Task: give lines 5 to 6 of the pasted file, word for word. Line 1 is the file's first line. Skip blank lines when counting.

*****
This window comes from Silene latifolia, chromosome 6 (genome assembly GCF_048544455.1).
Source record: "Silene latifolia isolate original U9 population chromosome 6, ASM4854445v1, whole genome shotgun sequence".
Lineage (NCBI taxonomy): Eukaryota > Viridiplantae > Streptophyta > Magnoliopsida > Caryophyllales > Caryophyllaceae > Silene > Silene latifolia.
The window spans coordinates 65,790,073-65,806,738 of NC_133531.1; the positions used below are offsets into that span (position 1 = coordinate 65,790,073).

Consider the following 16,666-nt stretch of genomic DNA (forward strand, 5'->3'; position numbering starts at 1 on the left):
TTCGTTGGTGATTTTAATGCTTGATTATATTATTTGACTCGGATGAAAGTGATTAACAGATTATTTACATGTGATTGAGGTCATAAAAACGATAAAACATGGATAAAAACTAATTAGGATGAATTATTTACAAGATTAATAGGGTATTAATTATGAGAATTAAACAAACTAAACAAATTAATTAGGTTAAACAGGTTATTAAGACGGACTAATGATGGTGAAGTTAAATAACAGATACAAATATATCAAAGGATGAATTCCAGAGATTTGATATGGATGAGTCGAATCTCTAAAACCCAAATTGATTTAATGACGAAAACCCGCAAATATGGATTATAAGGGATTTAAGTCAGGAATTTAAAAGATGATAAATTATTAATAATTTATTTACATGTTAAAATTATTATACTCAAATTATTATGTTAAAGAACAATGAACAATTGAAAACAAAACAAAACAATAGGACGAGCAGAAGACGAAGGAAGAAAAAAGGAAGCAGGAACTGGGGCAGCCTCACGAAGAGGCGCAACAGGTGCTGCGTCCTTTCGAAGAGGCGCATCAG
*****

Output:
Consider the following 16,666-nt stretch of genomic DNA (forward strand, 5'->3'; position numbering starts at 1 on the left):
TTCGTTGGTGATTTTAATGCTTGATTATATTATTTGACTCGGATGAAAGTGATTAACAGATTATTTACATGTGATTGAGGTCATAAAAACGATAAAACATGGATAAAAACTAATTAGGATGAATTATTTACAAGATTAATAGGGTATTAATTATGAGAATTAAACAAACTAAACAAATTAATTAGGTTAAACAGGTTATTAAGACGGACTAATGATGGTGAAGTTAAATAACAGATACAAATATATCAAAGGATGAATTCCAGAGATTTGATATGGATGAGTCGAATCTCTAAAACCCAAATTGATTTAATGACGAAAACCCGCAAATATGGATTATAAGGGATTTAAGTCAGGAATTTAAAAGATGATAAATTATTAATAATTTATTTACATGTTAAAATTATTATACTCAAATTATTATGTTAAAGAACAATGAACAATTGAAAACAAAACAAAACAATAGGACGAGCAGAAGACGAAGGAAGAAAAAAGGAAGCAGGAACTGGGGCAGCCTCACGAAGAGGCGCAACAGGTGCTGCGTCCTTTCGAAGAGGCGCATCAG